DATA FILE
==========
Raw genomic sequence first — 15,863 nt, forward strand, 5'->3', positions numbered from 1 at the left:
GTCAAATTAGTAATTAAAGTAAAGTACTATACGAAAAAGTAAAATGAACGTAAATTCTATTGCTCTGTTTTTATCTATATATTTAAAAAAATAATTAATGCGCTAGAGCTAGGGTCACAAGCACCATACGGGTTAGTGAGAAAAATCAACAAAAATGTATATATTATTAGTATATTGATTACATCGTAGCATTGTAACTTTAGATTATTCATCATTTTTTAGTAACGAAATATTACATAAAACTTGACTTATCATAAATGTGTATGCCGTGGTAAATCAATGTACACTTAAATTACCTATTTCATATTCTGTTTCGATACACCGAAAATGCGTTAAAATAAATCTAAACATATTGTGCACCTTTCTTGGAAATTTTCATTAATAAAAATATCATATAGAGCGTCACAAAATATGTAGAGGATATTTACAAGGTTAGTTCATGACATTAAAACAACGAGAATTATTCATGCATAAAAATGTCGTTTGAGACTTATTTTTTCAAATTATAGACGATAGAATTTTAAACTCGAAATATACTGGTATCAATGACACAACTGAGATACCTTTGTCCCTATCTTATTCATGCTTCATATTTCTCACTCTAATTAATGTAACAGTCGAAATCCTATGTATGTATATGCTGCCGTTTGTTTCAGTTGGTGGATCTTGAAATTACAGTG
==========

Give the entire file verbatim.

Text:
Raw genomic sequence first — 15,863 nt, forward strand, 5'->3', positions numbered from 1 at the left:
GTCAAATTAGTAATTAAAGTAAAGTACTATACGAAAAAGTAAAATGAACGTAAATTCTATTGCTCTGTTTTTATCTATATATTTAAAAAAATAATTAATGCGCTAGAGCTAGGGTCACAAGCACCATACGGGTTAGTGAGAAAAATCAACAAAAATGTATATATTATTAGTATATTGATTACATCGTAGCATTGTAACTTTAGATTATTCATCATTTTTTAGTAACGAAATATTACATAAAACTTGACTTATCATAAATGTGTATGCCGTGGTAAATCAATGTACACTTAAATTACCTATTTCATATTCTGTTTCGATACACCGAAAATGCGTTAAAATAAATCTAAACATATTGTGCACCTTTCTTGGAAATTTTCATTAATAAAAATATCATATAGAGCGTCACAAAATATGTAGAGGATATTTACAAGGTTAGTTCATGACATTAAAACAACGAGAATTATTCATGCATAAAAATGTCGTTTGAGACTTATTTTTTCAAATTATAGACGATAGAATTTTAAACTCGAAATATACTGGTATCAATGACACAACTGAGATACCTTTGTCCCTATCTTATTCATGCTTCATATTTCTCACTCTAATTAATGTAACAGTCGAAATCCTATGTATGTATATGCTGCCGTTTGTTTCAGTTGGTGGATCTTGAAATTACAGTG